Association of Post-discharge Service Types and Timing with 30-Day Readmissions, Length of Stay, and Costs

Hyo Jung Tak, Andrew M. Goldsweig, Fernando A. Wilson, Andrew W. Schram, Milda R. Saunders, Michael Hawking, Tanush Gupta, Cindy Yuan, Li Wu Chen

Research output: Contribution to journalArticlepeer-review

4 Scopus citations


Background: Although early follow-up after discharge from an index admission (IA) has been postulated to reduce 30-day readmission, some researchers have questioned its efficacy, which may depend upon the likelihood of readmission at a given time and the health conditions contributing to readmissions. Objective: To investigate the relationship between post-discharge services utilization of different types and at different timepoints and unplanned 30-day readmission, length of stay (LOS), and inpatient costs. Design, Setting, and Participants: The study sample included 583,199 all-cause IAs among 2014 Medicare fee-for-service beneficiaries that met IA inclusion criteria. Main Measures: The outcomes were probability of 30-day readmission, average readmission LOS per IA discharge, and average readmission inpatient cost per IA discharge. The primary independent variables were 7 post-discharge health services (institutional outpatient, primary care physician, specialist, non-physician provider, emergency department (ED), home health care, skilled nursing facility) utilized within 7 days, 14 days, and 30 days of IA discharge. To examine the association with post-discharge services utilization, we employed multivariable logistic regressions for 30-day readmissions and two-part models for LOS and inpatient costs. Key Results: Among all IA discharges, the probability of unplanned 30-day readmission was 0.1176, the average readmission LOS per discharge was 0.67 days, and the average inpatient cost per discharge was $5648. Institutional outpatient, home health care, and primary care physician visits at all timepoints were associated with decreased readmission and resource utilization. Conversely, 7-day and 14-day specialist visits were positively associated with all three outcomes, while 30-day visits were negatively associated. ED visits were strongly associated with increases in all three outcomes at all timepoints. Conclusion: Post-discharge services of different types and at different timepoints have varying impacts on 30-day readmission, LOS, and costs. These impacts should be considered when coordinating post-discharge follow-up, and their drivers should be further explored to reduce readmission throughout the health care system.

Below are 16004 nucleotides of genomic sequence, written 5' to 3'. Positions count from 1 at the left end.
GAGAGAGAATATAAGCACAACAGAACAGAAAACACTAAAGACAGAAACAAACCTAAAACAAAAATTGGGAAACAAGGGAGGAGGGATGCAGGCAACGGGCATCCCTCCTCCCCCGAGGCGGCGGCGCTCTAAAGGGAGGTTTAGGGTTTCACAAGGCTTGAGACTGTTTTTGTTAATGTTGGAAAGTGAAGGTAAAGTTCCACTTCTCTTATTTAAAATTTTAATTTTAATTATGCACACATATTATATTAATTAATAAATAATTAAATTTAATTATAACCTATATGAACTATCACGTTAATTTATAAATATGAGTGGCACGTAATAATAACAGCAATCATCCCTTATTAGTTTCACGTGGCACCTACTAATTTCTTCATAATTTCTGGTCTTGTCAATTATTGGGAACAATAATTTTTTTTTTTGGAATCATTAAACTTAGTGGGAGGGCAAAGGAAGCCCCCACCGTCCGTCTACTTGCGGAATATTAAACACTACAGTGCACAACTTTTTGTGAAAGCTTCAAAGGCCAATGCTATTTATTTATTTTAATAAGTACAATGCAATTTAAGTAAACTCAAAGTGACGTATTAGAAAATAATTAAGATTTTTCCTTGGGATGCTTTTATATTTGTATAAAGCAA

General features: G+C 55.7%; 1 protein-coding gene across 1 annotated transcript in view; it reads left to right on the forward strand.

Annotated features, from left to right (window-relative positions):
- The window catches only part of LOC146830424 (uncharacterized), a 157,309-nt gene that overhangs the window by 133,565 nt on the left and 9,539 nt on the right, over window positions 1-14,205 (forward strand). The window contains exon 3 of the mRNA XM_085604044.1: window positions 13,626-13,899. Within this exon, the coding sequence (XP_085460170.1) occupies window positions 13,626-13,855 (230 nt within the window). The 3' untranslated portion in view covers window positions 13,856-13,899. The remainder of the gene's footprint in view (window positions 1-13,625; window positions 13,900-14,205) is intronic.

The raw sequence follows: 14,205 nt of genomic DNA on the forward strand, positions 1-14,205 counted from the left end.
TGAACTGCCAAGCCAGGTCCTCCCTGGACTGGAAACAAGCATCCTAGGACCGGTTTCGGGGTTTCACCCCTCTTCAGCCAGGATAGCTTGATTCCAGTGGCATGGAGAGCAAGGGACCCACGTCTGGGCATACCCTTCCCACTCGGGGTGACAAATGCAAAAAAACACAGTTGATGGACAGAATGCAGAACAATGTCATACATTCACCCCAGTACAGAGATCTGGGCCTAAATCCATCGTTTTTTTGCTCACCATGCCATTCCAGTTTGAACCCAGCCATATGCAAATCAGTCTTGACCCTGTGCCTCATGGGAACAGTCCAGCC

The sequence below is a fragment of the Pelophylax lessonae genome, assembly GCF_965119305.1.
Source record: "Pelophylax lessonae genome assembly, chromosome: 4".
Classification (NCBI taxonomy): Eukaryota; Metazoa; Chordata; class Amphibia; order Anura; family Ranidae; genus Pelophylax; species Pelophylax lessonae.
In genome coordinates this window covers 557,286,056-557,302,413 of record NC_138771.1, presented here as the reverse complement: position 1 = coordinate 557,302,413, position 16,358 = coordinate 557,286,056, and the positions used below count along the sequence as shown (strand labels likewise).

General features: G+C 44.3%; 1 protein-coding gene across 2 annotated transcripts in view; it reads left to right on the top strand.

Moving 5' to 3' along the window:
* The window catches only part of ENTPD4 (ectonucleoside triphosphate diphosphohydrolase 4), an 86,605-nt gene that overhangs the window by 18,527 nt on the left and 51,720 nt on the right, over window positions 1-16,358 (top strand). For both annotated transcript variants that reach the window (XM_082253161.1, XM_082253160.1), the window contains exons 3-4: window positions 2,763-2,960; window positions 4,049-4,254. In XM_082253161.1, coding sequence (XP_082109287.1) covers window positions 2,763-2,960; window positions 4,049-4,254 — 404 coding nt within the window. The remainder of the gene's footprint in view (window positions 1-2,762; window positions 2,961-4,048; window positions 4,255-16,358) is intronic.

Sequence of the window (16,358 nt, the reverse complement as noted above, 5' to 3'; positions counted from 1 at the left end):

Original languageEnglish (US)
Pages (from-to)2197-2204
Number of pages8
JournalJournal of general internal medicine
Issue number8
StatePublished - Aug 2021


  • Hospital Readmission Reduction Program
  • all-cause index admission
  • post-discharge services utilization
  • service types
  • unplanned 30-day readmission

ASJC Scopus subject areas

  • Internal Medicine


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